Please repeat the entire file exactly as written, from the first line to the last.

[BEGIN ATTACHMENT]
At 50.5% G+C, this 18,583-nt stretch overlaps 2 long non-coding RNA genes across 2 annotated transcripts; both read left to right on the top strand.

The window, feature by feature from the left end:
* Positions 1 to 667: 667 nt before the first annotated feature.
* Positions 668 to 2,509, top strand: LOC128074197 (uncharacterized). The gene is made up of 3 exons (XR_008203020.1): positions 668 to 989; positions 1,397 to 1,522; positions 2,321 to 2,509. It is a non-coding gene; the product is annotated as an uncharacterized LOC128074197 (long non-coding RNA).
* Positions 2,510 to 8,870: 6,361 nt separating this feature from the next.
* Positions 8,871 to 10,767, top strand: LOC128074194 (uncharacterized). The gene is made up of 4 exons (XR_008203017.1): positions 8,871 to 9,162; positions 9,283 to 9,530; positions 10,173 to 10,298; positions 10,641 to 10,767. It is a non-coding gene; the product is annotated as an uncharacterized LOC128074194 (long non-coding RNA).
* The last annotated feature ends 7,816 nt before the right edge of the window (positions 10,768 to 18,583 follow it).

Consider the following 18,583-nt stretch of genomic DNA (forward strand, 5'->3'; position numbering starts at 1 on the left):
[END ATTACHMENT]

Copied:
At 50.5% G+C, this 18,583-nt stretch overlaps 2 long non-coding RNA genes across 2 annotated transcripts; both read left to right on the top strand.

The window, feature by feature from the left end:
* Positions 1 to 667: 667 nt before the first annotated feature.
* Positions 668 to 2,509, top strand: LOC128074197 (uncharacterized). The gene is made up of 3 exons (XR_008203020.1): positions 668 to 989; positions 1,397 to 1,522; positions 2,321 to 2,509. It is a non-coding gene; the product is annotated as an uncharacterized LOC128074197 (long non-coding RNA).
* Positions 2,510 to 8,870: 6,361 nt separating this feature from the next.
* Positions 8,871 to 10,767, top strand: LOC128074194 (uncharacterized). The gene is made up of 4 exons (XR_008203017.1): positions 8,871 to 9,162; positions 9,283 to 9,530; positions 10,173 to 10,298; positions 10,641 to 10,767. It is a non-coding gene; the product is annotated as an uncharacterized LOC128074194 (long non-coding RNA).
* The last annotated feature ends 7,816 nt before the right edge of the window (positions 10,768 to 18,583 follow it).

Consider the following 18,583-nt stretch of genomic DNA (forward strand, 5'->3'; position numbering starts at 1 on the left):